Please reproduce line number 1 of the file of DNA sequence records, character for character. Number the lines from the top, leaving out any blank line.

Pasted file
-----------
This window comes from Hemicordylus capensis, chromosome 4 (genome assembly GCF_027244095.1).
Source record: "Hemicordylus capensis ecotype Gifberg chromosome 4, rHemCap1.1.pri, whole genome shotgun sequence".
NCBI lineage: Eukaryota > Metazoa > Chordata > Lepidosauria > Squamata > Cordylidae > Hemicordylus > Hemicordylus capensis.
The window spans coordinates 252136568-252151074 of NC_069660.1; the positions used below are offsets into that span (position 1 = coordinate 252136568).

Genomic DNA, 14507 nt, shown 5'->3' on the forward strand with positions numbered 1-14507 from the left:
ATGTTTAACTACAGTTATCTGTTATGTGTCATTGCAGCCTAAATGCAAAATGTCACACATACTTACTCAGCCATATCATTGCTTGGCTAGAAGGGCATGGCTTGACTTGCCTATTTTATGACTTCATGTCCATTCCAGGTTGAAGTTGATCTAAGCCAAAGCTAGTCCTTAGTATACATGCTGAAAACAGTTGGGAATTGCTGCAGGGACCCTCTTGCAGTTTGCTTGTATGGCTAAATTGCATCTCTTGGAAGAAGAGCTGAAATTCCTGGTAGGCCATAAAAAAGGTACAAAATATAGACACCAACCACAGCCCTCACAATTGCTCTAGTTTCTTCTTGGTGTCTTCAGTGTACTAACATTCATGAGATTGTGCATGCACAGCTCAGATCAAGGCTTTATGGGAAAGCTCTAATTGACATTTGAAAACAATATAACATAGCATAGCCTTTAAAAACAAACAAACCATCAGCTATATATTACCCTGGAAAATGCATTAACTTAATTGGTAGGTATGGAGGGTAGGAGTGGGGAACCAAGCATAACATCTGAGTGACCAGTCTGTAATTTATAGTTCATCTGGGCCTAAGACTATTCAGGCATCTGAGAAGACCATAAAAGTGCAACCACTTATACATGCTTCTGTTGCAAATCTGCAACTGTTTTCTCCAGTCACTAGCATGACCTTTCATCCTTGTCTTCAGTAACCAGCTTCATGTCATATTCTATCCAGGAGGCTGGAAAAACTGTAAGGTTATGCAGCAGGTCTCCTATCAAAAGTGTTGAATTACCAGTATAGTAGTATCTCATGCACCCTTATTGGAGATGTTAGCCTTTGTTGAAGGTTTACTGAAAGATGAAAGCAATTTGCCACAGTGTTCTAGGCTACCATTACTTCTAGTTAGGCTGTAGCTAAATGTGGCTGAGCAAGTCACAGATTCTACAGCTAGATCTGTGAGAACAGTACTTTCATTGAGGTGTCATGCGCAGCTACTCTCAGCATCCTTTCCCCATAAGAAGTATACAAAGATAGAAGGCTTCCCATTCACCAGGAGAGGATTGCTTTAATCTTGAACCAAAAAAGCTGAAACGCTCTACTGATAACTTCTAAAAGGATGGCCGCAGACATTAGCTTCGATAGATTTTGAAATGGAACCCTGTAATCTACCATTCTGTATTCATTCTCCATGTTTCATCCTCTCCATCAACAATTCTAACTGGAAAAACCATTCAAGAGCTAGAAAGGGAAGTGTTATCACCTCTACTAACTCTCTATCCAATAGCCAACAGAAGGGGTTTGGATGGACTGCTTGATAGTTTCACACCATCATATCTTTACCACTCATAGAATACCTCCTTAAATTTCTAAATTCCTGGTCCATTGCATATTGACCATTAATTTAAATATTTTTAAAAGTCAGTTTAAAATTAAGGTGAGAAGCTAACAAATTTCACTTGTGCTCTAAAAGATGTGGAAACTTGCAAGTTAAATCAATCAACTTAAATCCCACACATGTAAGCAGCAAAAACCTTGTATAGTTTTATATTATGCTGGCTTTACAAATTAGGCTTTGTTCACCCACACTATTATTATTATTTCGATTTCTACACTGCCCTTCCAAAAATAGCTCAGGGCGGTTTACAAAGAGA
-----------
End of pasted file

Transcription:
This window comes from Hemicordylus capensis, chromosome 4 (genome assembly GCF_027244095.1).